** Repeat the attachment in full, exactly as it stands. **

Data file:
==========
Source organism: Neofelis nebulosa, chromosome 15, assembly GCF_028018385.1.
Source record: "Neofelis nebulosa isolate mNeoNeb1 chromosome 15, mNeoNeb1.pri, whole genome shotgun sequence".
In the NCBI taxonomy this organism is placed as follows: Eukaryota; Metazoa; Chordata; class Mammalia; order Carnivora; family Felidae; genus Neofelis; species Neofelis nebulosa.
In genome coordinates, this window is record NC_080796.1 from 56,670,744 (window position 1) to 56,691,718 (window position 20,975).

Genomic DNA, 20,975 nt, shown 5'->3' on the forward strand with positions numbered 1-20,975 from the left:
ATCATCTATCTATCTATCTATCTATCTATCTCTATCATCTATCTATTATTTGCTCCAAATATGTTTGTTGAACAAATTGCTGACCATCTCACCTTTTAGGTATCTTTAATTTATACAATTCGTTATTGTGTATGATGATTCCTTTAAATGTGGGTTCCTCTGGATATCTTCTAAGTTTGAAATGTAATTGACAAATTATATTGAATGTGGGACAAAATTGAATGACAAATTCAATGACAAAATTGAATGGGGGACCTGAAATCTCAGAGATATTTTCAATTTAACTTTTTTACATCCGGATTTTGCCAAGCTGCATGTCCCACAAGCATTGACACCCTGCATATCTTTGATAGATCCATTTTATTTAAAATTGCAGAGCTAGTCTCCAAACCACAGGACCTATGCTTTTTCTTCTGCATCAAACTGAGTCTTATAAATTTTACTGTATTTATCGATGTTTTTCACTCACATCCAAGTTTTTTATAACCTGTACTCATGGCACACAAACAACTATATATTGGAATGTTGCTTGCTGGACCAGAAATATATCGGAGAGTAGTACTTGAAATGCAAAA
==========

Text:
Source organism: Neofelis nebulosa, chromosome 15, assembly GCF_028018385.1.
Source record: "Neofelis nebulosa isolate mNeoNeb1 chromosome 15, mNeoNeb1.pri, whole genome shotgun sequence".
In the NCBI taxonomy this organism is placed as follows: Eukaryota; Metazoa; Chordata; class Mammalia; order Carnivora; family Felidae; genus Neofelis; species Neofelis nebulosa.
In genome coordinates, this window is record NC_080796.1 from 56,670,744 (window position 1) to 56,691,718 (window position 20,975).

Genomic DNA, 20,975 nt, shown 5'->3' on the forward strand with positions numbered 1-20,975 from the left:
ATCATCTATCTATCTATCTATCTATCTATCTCTATCATCTATCTATTATTTGCTCCAAATATGTTTGTTGAACAAATTGCTGACCATCTCACCTTTTAGGTATCTTTAATTTATACAATTCGTTATTGTGTATGATGATTCCTTTAAATGTGGGTTCCTCTGGATATCTTCTAAGTTTGAAATGTAATTGACAAATTATATTGAATGTGGGACAAAATTGAATGACAAATTCAATGACAAAATTGAATGGGGGACCTGAAATCTCAGAGATATTTTCAATTTAACTTTTTTACATCCGGATTTTGCCAAGCTGCATGTCCCACAAGCATTGACACCCTGCATATCTTTGATAGATCCATTTTATTTAAAATTGCAGAGCTAGTCTCCAAACCACAGGACCTATGCTTTTTCTTCTGCATCAAACTGAGTCTTATAAATTTTACTGTATTTATCGATGTTTTTCACTCACATCCAAGTTTTTTATAACCTGTACTCATGGCACACAAACAACTATATATTGGAATGTTGCTTGCTGGACCAGAAATATATCGGAGAGTAGTACTTGAAATGCAAAA